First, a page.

Aug 282002
Authors: Eric Patton

The Academy Award winner Steven Soderbergh (“Traffic” and “Erin Brockovich”) was able to get a fully loaded cast together for his latest picture “Full Frontal” and besides Catherine Keener, they have all fallen just slightly shy of what an avid fan would expect.

Sharing a ‘throne’ with Parker Posey (“Waiting for Guffman” and “Best in Show”), Catherine Keener and Posey reign as the independent film queens. Lately Keener has been breaking out of her usual role and making a run at Hollywood mogul status.

This film is again going to put her ahead in that race seeing as she out-shines David Hyde Pierce (TV’s Frasier), Enrico Colantoni, David Duchovny, Blair Underwood, Nicky Katt the high profile, over-priced veteran, Julia Roberts. So how is it that she was the one to watch although the film is basically a ‘reality show?’

There is a presence about her, and that seems like a clich/d term, but that is all I have to describe it. Emerging from very low-profiled films she came up into slightly high profiled films such as “Your Friends and Neighbors” and “Being John Malkovich.” Her latest roles have included “Death to Smoochy” with Edward Norton and Robin Williams and “The Good Girl” with Jennifer Aniston.

“Full Frontal” is the full frontal view of the under-belly of Hollywood life. We follow around different people associated with those in Hollywood power and watch how seemingly disconnected they find themselves from the ‘real life,’ yet we notice how very connected they all are, not only with each other, but with ‘real life.’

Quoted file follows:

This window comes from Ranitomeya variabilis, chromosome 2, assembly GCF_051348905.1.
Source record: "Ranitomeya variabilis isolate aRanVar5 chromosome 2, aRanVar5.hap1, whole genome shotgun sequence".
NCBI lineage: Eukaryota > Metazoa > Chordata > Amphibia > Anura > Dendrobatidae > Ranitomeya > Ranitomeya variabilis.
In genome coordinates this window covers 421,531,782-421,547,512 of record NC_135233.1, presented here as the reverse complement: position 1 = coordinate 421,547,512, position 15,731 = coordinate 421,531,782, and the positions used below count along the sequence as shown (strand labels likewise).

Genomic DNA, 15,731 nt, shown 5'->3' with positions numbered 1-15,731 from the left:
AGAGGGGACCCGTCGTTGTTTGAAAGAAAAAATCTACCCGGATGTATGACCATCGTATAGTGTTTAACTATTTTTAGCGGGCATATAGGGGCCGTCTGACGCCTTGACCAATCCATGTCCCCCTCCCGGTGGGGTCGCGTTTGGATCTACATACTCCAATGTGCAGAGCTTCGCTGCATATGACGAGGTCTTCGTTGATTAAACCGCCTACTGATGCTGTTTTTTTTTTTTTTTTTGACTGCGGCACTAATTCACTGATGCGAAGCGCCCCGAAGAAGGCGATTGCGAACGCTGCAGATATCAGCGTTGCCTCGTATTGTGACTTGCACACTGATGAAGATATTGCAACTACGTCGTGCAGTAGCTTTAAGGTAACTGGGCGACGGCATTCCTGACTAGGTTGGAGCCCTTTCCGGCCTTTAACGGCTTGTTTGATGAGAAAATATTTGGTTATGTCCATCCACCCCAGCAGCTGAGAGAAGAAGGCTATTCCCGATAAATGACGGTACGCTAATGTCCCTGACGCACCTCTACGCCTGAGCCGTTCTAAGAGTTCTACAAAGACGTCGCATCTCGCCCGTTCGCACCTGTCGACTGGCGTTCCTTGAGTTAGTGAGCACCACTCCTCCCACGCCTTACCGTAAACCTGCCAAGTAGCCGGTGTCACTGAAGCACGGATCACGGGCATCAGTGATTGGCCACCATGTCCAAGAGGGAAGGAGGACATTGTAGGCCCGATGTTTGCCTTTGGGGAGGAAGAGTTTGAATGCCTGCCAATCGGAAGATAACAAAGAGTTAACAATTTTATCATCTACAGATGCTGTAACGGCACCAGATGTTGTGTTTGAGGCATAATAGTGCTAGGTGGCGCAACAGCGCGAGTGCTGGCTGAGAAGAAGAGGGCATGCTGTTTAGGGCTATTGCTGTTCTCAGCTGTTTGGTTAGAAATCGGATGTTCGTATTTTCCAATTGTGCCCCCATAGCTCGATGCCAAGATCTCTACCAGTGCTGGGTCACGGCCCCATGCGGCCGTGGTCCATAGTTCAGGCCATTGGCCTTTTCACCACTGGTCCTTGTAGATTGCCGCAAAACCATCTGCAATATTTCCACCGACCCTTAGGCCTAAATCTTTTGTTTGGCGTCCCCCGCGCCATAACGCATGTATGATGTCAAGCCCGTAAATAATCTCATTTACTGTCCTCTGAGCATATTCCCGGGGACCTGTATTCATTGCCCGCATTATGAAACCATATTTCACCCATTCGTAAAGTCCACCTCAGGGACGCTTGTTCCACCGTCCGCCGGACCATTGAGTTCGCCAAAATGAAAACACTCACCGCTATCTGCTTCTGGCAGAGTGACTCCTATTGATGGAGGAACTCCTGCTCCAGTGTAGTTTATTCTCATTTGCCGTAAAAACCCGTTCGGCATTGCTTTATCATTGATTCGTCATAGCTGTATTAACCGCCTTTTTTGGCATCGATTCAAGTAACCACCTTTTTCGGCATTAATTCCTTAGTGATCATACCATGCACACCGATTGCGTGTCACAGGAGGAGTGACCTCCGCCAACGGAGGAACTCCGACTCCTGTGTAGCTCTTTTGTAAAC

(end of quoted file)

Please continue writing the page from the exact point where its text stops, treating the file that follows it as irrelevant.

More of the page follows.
There is a movie within this movie, one titled ‘Rendezvous,’ which stars Francesca (Julia Roberts) and Calvin (Blair Underwood). Soderbergh splices the two films by shooting ‘real life’ (“Full Frontal”) on video, giving it a much softer appearance, and then shooting ‘Rendezvous’ on 35mm. As all their problems plague each individual, the final problem attacks them all.

I cannot remember the last time I have been so conflicted over what to think of a film. The acting was very good, the script was well written and I have never been disappointed with Steven Soderbergh’s films. The problem is, I never found myself really caring for anyone in the film and my emotions were never elevated to that level a good movie should take them.

So, technically, this was a perfect piece of strict filmmaking, which should ultimately improve the final grade. But as far as entertainment value, it is lacking significantly. So what grade do you give a film like this? Do I balance it out? Give it a C- for entertainment value and an A for technical excellence? I think so. So it isn’t a perfect balance of the two, but this gets a C+. Go see it, and let me know…

 Posted by at 5:00 pm

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